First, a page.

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Robby the Robot - Glass-domed robot featured in a variety of motion pictures and TV series from the 1950s through the 1980s.

Robby the Robot in FORBIDDEN PLANET
Robby the Robot

Robby the Robot debuted in the classic sci-fi film Forbidden Planet (1956) as a bulbous mechanical man (reminiscent of the Michelin Man) constructed by Earth scientist/linguist Dr. Morbius (Walter Pidgeon) while exploring the desolate architectural remains of Planet Altair IV in the year A.D. 2200.

Designed from the storehouse of knowledge left by the Krels, a race long dead, Robby (fueled by Isotope 217) was a servant unit capable of speaking multiple languages ("If you do not speak English, I am at your disposal with 187 other languages along with their various dialects and subtongues."), lifting tremendous weights, synthesizing anything from gems to rot-gut bourbon, and performing domestic duties such as cooking and cleaning.

Primary in all his programming, Robby was instructed never to harm a human being, especially, Altaira (Anne Francis) Morbius' daughter.

At the film's conclusion Robby flew to Earth with Altaira and the crew of the flying saucer C57D after Dr. Morbius was killed by an energy monster.

In reality, Robby the Robot was an elaborate metal shell (weighing 100 pounds and costing $125,000) built by Japanese designer/engineer Bob Kinoshita who also created the film's spaceship and the Krel's subterranean machinery. Some 2,600 feet of electrical wiring supplied the energy to all the spinning gadgets contained in Robby's egg-shaped glass dome.

Robby's human characteristics were supplied by a human operator (Frankie Darro) housed inside the robot's body who moved the arms and legs. Actor Marvin Miller provided Robby's deep male voice.


Robby's second movie The Invisible Boy (1957) cast Robby as the robot creation of Dr. Merrinoe (Philip Abbott) who befriended the scientist's son. The plot thickened when aliens from outer space took control of a super computer. Robby's human-like programming, however, resisted the aliens and helped thwart their invasion.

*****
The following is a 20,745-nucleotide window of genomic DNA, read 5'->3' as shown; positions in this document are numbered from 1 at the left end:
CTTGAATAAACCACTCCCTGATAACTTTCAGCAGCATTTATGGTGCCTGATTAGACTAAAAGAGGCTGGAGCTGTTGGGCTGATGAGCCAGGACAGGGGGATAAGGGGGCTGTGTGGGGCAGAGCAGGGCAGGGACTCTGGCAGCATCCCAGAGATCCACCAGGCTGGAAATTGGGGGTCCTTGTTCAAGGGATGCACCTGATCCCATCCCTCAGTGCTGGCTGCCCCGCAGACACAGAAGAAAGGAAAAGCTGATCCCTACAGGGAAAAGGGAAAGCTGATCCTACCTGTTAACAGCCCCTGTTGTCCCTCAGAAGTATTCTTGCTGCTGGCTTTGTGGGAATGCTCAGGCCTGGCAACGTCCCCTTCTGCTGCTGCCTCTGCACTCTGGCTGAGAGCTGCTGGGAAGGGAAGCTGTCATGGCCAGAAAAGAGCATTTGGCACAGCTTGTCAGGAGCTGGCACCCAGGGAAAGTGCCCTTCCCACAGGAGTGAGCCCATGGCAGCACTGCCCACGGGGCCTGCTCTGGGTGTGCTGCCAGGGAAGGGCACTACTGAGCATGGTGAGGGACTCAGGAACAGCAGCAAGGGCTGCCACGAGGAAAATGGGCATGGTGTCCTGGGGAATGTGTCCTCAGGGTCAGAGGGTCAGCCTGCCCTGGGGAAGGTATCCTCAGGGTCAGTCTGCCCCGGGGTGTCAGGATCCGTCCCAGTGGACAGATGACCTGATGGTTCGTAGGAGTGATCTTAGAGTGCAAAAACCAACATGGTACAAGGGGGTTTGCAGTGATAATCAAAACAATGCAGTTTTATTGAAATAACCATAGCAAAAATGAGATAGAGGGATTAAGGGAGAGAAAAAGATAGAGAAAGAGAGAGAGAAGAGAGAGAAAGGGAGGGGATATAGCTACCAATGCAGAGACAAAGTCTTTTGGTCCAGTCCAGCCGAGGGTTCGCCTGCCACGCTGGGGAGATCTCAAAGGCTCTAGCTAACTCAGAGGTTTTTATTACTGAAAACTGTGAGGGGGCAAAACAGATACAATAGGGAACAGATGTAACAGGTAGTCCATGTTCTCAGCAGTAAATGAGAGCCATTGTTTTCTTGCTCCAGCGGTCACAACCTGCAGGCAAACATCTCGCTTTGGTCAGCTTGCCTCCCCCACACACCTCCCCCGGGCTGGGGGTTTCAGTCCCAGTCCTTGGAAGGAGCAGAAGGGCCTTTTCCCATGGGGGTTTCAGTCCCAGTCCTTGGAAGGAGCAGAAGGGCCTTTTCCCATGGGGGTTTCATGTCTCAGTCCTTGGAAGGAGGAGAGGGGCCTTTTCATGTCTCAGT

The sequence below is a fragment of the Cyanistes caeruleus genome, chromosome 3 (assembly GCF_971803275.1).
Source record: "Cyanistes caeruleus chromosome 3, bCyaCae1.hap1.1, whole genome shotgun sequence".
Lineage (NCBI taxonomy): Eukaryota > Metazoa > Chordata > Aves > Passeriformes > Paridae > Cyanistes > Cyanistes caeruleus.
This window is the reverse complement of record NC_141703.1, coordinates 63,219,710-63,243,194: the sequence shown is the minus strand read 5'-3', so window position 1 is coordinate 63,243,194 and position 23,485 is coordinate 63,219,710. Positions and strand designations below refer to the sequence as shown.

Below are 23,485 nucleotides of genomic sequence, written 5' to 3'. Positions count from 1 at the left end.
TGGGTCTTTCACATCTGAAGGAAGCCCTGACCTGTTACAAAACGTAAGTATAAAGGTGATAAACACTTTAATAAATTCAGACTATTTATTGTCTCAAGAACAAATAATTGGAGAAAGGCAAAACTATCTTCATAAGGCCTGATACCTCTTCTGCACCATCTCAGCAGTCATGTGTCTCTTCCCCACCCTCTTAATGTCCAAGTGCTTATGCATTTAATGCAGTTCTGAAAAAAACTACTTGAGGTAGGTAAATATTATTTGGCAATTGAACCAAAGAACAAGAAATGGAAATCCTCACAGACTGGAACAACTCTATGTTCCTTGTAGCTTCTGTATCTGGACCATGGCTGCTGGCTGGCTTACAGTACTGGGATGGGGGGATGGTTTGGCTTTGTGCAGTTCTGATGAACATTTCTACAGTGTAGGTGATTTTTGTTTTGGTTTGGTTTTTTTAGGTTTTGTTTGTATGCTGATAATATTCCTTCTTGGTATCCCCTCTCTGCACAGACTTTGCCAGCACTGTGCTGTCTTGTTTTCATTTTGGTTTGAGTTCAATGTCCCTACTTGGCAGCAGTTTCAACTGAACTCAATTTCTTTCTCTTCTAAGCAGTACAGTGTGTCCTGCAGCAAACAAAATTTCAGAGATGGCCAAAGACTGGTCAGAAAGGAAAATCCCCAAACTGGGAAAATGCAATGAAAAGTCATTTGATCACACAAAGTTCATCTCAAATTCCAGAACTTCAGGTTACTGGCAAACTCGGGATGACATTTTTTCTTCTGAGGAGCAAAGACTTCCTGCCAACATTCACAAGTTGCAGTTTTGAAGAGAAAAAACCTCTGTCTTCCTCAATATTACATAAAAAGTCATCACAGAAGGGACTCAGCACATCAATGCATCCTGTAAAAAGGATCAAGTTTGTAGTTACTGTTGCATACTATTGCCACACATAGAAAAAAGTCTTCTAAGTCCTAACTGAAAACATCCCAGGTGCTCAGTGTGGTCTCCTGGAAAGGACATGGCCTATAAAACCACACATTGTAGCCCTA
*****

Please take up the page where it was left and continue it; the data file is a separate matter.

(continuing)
From the 960s through the 1980s, Robby the Robot guest starred on a variety of TV series. They included:

  • On the 1964 episode of THE TWILIGHT ZONE entitled "The Brain Center At Whipples" Robby played a robot who displaced a human worker (Richard Deacon).
  • On the ADDAMS FAMILY episode "Lurch's Little Helper," eccentric millionaire Gomez Addams (John Astin) built a robot (Robby) to help his zombie Butler (Ted Cassidy) with the house work.
  • The sci-fi series LOST IN SPACE featured Robby in two episodes: "War of the Robots" and "The Condemned of Space" as a guard at a computerized space prison.
  • GILLIGAN'S ISLAND used Robby as a government test robot which accidentally landed (via parachute) on their uncharted island.
  • In the "Mind Over Mayhem" episode of COLUMBO, Robby was a scientist's computerized invention.
  • On MORK & MINDY Robby played Chuck the Robot (voice of Roddy McDowell), an aging museum exhibit scheduled for the scrap heap which Mork accidentally gave human emotions. 
Robby made cameos in the movies Hollywood Boulevard (1976), Likely Stories (1981), Gremlins (1984), Earth Girls Are Easy (1988), and Looney Tunes, Back in Action (2003).

At last report, Robby the Robot was on display at the Planes and Cars of the Stars Museum in Buena Vista, California.

TRIVIA NOTE: Isaac Asimov's 1950 story I, Robot featured a robot named Robby. And, the sci-fi puppet program FIREBALL XL-5/SYN/1961 featured Robert the Robot, a twenty-two inch transparent robot (voice of Gerry Anderson) who was the automatic pilot for the XL-5 spacecraft. When confronted with a stressful situation, Robert's circuits heated up and began to smoke.

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